- The coach told me “She doesn’t know the plays.” She tells me: “The coach has spent all of the practices on the court teaching the plays to the starting 5 girls and 2 subs and told us younger players to sit on the edge of the court and watch to learn.” I know that the real Learning of plays comes kinetically through OJT (On the job training) such that it happens by “muscle Memory” – there’s not time in a game to think about what to do – It’s gotta be programmed to be automatic and confident action.
- Trained NOT to score! I’ve noticed that the whole team has been trained to be great at dribbling and passing but only for the purpose to feeding the ball to either of 2 “shooters.” This strategy works well if the shooters are having a good day and hit a good percentage of their shots, but what if they don’t? I can’t tell you the number of times the non-designated shooters had wide open opportunities for easy shots but didn’t take them because they had been programmed NOT to shoot.
- An exhausted (and increasingly ineffective) starting squad – This notion of keeping the starting squad in the game for the whole game is IMHO criminally idiotic. Game after game, I witnessed the same 5 players perform well in the first half of every game and then lose it all in the 2nd half. Poor things were TIRED. The other team got to know their strategy and their chemistry better as the game progressed . . . and the season was a losing season. Meanwhile, 3 eager (and FRESH) “junior players” sat on the bench and cheered them on as they also begged “Put me in coach . . . I’m ready to play”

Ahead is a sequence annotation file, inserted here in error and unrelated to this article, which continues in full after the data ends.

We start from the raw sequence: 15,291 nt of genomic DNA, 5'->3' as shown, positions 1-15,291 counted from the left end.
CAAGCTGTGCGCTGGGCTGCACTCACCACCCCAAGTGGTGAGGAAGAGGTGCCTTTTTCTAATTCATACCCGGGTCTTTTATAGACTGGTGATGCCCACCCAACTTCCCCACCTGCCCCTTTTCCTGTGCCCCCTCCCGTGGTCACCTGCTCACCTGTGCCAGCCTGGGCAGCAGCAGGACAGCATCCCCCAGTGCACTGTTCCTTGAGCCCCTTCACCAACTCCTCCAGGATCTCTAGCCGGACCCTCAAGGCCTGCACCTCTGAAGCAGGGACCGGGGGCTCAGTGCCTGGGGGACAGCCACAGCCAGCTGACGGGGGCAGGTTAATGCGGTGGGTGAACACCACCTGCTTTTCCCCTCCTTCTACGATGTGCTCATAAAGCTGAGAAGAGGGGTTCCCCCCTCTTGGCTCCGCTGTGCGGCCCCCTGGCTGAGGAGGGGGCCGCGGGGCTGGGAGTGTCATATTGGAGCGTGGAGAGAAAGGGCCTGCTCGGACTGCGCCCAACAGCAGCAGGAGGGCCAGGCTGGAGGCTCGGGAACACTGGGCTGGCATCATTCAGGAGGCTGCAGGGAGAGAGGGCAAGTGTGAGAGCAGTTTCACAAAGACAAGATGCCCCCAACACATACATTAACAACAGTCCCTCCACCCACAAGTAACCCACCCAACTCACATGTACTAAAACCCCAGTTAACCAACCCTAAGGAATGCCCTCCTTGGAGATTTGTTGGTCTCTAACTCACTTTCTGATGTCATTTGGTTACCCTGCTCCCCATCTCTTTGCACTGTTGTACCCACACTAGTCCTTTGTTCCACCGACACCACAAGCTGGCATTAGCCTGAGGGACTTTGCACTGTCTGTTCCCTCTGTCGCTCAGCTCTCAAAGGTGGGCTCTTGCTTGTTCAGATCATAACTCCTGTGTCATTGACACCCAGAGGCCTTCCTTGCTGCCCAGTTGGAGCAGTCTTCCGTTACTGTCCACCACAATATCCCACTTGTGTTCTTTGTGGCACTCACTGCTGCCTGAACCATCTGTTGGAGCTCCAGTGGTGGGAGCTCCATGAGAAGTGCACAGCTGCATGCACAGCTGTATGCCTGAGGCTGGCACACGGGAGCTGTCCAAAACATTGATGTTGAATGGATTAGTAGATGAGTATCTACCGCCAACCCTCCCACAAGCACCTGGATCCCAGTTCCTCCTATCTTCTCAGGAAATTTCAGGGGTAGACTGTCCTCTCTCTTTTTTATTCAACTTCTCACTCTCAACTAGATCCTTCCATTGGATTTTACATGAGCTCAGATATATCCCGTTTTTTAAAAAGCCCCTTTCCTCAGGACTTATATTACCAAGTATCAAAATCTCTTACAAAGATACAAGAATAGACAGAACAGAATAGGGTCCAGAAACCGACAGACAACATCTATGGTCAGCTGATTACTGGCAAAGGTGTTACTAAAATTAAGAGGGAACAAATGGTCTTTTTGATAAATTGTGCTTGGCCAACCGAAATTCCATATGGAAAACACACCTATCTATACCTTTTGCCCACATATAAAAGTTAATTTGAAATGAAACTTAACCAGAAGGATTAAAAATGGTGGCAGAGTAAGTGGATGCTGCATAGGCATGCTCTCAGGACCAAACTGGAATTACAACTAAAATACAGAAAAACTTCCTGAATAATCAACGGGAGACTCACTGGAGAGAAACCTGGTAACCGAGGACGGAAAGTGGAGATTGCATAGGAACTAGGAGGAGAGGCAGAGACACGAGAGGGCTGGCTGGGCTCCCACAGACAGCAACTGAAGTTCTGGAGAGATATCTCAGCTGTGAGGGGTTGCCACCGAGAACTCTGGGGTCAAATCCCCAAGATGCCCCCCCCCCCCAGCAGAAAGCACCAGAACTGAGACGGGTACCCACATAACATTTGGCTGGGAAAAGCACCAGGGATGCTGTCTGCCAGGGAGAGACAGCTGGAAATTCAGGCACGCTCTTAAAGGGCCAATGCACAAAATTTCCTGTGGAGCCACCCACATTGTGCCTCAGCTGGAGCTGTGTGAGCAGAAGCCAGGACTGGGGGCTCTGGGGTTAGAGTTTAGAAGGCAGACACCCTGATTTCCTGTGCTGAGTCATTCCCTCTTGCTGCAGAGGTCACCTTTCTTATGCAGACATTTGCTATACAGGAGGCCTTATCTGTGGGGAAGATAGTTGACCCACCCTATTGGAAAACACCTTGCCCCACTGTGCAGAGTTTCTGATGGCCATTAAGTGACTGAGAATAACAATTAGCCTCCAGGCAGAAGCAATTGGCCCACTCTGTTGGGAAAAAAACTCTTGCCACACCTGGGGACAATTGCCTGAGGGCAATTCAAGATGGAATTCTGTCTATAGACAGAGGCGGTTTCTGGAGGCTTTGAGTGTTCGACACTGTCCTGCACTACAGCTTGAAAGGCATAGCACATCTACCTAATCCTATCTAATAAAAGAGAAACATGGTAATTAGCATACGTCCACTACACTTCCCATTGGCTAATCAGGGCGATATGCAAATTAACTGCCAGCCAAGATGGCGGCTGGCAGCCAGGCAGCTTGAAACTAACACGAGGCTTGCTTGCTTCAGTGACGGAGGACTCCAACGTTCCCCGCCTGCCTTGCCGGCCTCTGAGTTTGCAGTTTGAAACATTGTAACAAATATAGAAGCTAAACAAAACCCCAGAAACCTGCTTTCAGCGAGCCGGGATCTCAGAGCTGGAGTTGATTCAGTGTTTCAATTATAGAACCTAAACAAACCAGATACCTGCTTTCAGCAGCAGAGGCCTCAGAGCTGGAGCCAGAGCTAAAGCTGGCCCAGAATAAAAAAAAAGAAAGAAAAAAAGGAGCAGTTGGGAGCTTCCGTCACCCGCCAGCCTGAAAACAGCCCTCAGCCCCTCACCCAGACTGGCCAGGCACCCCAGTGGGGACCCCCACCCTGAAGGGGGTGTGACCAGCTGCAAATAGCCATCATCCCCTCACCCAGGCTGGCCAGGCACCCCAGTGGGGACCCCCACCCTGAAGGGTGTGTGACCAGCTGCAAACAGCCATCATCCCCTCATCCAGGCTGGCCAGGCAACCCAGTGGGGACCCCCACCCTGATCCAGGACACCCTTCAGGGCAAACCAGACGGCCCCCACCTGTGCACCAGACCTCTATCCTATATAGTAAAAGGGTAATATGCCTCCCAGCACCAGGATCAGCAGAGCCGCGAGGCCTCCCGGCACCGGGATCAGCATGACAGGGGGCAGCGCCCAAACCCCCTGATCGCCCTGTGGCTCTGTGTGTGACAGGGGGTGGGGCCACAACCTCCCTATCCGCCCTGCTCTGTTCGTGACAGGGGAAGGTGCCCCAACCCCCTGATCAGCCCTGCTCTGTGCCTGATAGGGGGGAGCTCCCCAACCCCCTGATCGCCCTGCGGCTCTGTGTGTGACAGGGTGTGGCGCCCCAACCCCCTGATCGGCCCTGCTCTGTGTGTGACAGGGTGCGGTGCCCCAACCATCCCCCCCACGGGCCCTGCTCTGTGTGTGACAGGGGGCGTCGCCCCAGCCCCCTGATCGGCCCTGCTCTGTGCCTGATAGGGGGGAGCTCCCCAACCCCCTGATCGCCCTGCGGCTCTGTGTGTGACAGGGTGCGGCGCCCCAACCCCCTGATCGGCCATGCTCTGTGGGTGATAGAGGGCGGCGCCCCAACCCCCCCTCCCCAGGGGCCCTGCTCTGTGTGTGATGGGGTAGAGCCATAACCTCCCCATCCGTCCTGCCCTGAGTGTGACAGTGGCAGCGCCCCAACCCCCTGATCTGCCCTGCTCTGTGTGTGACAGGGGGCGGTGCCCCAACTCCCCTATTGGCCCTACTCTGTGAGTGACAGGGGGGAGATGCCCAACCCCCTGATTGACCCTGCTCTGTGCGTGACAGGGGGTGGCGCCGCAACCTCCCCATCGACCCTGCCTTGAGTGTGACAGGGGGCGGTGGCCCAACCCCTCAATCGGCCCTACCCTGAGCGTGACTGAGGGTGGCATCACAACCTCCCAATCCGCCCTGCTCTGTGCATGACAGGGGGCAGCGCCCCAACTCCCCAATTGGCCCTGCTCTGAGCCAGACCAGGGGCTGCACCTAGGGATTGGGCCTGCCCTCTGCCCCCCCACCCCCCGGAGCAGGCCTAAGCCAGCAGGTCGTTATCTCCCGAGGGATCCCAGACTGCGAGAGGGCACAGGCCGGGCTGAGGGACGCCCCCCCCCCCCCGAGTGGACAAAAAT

- Limited Depth – At the end of this season 4 of the 5 starters will graduate, and the coaches will have to build a brand new team next year FROM SCRATCH. Of course, they’ll repeat their pattern and pick 6 players to groom as starters . . . and they’ll be completely surprised when that season is another losing season.